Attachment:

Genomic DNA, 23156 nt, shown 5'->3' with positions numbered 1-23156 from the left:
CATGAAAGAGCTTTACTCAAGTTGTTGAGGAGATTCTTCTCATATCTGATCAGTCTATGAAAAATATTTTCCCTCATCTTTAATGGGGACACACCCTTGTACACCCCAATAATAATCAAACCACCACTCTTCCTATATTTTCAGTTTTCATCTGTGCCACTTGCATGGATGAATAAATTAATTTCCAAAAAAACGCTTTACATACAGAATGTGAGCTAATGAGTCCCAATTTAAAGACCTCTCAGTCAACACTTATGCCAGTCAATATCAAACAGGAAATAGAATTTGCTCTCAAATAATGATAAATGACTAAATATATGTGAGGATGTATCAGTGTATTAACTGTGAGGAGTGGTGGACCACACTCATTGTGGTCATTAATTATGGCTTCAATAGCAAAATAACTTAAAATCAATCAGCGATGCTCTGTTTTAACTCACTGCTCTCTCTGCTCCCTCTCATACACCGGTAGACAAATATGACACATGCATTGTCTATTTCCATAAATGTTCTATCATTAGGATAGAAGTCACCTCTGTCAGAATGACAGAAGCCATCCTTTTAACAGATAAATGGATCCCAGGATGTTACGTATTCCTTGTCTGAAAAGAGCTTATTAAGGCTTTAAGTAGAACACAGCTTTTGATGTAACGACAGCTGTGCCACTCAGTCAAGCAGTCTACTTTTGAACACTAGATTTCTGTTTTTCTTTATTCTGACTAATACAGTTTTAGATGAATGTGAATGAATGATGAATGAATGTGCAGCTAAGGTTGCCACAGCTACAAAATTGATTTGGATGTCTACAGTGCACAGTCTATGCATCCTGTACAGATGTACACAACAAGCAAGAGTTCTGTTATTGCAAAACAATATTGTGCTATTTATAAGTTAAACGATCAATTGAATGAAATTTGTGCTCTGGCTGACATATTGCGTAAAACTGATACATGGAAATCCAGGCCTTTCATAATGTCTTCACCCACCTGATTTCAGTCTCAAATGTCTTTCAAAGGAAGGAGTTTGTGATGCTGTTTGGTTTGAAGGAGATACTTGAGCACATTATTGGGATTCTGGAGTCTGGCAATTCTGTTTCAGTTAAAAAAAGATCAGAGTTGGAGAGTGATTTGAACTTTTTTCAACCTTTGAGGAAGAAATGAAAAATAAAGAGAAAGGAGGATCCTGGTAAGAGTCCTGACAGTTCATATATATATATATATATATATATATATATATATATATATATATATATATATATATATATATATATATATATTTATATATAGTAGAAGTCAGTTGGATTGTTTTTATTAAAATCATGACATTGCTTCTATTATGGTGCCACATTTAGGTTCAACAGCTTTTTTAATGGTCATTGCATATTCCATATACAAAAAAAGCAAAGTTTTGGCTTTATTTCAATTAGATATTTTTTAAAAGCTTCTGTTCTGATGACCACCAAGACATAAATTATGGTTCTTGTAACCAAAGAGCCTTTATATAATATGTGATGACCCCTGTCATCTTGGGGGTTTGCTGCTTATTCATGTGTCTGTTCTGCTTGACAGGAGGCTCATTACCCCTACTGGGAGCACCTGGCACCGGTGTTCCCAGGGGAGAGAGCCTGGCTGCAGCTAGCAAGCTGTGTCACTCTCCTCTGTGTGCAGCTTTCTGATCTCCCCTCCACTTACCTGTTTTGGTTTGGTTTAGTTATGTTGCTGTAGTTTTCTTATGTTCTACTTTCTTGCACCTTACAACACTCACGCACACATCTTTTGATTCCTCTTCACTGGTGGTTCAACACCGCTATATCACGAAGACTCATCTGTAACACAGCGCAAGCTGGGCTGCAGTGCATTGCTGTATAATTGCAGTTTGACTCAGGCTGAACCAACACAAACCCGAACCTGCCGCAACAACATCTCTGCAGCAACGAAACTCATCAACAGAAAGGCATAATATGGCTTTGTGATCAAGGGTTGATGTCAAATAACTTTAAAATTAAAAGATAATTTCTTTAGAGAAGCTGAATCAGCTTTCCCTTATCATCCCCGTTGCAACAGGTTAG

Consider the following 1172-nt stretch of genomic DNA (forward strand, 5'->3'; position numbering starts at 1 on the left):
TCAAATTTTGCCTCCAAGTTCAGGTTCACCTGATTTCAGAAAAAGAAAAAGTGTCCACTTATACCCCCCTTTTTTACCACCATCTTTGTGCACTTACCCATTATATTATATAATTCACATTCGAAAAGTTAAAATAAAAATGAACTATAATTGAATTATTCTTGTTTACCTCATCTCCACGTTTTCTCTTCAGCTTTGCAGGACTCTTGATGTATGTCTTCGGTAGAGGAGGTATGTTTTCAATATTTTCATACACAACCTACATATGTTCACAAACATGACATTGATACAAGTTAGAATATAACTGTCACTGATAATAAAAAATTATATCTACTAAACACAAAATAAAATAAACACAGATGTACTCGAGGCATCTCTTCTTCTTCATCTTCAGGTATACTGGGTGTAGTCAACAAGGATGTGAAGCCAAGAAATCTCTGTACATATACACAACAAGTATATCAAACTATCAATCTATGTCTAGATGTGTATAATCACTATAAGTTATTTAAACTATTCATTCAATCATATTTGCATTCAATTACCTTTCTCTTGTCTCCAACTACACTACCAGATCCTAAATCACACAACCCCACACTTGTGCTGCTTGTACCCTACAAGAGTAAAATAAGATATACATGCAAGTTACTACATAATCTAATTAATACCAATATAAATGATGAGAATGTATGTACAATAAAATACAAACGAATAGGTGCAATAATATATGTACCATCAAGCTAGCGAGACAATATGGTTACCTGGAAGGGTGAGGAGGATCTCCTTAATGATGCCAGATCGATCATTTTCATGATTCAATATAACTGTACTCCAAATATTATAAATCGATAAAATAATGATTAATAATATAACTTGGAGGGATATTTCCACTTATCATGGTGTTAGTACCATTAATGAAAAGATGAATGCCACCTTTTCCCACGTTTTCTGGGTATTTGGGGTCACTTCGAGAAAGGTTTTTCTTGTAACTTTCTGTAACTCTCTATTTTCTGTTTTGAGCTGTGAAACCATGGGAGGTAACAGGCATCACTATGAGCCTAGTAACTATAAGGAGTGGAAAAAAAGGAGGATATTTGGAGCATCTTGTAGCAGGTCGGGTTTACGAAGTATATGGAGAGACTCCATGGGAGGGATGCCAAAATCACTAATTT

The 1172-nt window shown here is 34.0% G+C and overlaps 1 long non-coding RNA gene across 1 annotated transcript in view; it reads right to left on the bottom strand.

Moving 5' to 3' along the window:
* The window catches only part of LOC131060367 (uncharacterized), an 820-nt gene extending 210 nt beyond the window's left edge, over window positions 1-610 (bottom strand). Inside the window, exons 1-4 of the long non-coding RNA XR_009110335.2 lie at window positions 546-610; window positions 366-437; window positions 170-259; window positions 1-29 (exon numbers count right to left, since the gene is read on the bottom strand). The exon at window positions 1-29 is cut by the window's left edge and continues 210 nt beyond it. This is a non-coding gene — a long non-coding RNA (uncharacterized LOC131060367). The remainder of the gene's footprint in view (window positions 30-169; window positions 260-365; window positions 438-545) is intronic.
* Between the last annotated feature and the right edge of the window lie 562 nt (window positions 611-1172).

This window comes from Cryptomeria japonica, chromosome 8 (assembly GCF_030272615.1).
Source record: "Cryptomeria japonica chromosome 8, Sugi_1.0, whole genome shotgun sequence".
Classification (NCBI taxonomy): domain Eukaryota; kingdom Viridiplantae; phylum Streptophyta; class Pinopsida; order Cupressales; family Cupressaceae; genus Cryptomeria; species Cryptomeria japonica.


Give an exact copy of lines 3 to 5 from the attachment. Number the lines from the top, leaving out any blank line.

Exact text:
Consider the following 1172-nt stretch of genomic DNA (forward strand, 5'->3'; position numbering starts at 1 on the left):
TCAAATTTTGCCTCCAAGTTCAGGTTCACCTGATTTCAGAAAAAGAAAAAGTGTCCACTTATACCCCCCTTTTTTACCACCATCTTTGTGCACTTACCCATTATATTATATAATTCACATTCGAAAAGTTAAAATAAAAATGAACTATAATTGAATTATTCTTGTTTACCTCATCTCCACGTTTTCTCTTCAGCTTTGCAGGACTCTTGATGTATGTCTTCGGTAGAGGAGGTATGTTTTCAATATTTTCATACACAACCTACATATGTTCACAAACATGACATTGATACAAGTTAGAATATAACTGTCACTGATAATAAAAAATTATATCTACTAAACACAAAATAAAATAAACACAGATGTACTCGAGGCATCTCTTCTTCTTCATCTTCAGGTATACTGGGTGTAGTCAACAAGGATGTGAAGCCAAGAAATCTCTGTACATATACACAACAAGTATATCAAACTATCAATCTATGTCTAGATGTGTATAATCACTATAAGTTATTTAAACTATTCATTCAATCATATTTGCATTCAATTACCTTTCTCTTGTCTCCAACTACACTACCAGATCCTAAATCACACAACCCCACACTTGTGCTGCTTGTACCCTACAAGAGTAAAATAAGATATACATGCAAGTTACTACATAATCTAATTAATACCAATATAAATGATGAGAATGTATGTACAATAAAATACAAACGAATAGGTGCAATAATATATGTACCATCAAGCTAGCGAGACAATATGGTTACCTGGAAGGGTGAGGAGGATCTCCTTAATGATGCCAGATCGATCATTTTCATGATTCAATATAACTGTACTCCAAATATTATAAATCGATAAAATAATGATTAATAATATAACTTGGAGGGATATTTCCACTTATCATGGTGTTAGTACCATTAATGAAAAGATGAATGCCACCTTTTCCCACGTTTTCTGGGTATTTGGGGTCACTTCGAGAAAGGTTTTTCTTGTAACTTTCTGTAACTCTCTATTTTCTGTTTTGAGCTGTGAAACCATGGGAGGTAACAGGCATCACTATGAGCCTAGTAACTATAAGGAGTGGAAAAAAAGGAGGATATTTGGAGCATCTTGTAGCAGGTCGGGTTTACGAAGTATATGGAGAGACTCCATGGGAGGGATGCCAAAATCACTAATTT

The 1172-nt window shown here is 34.0% G+C and overlaps 1 long non-coding RNA gene across 1 annotated transcript in view; it reads right to left on the bottom strand.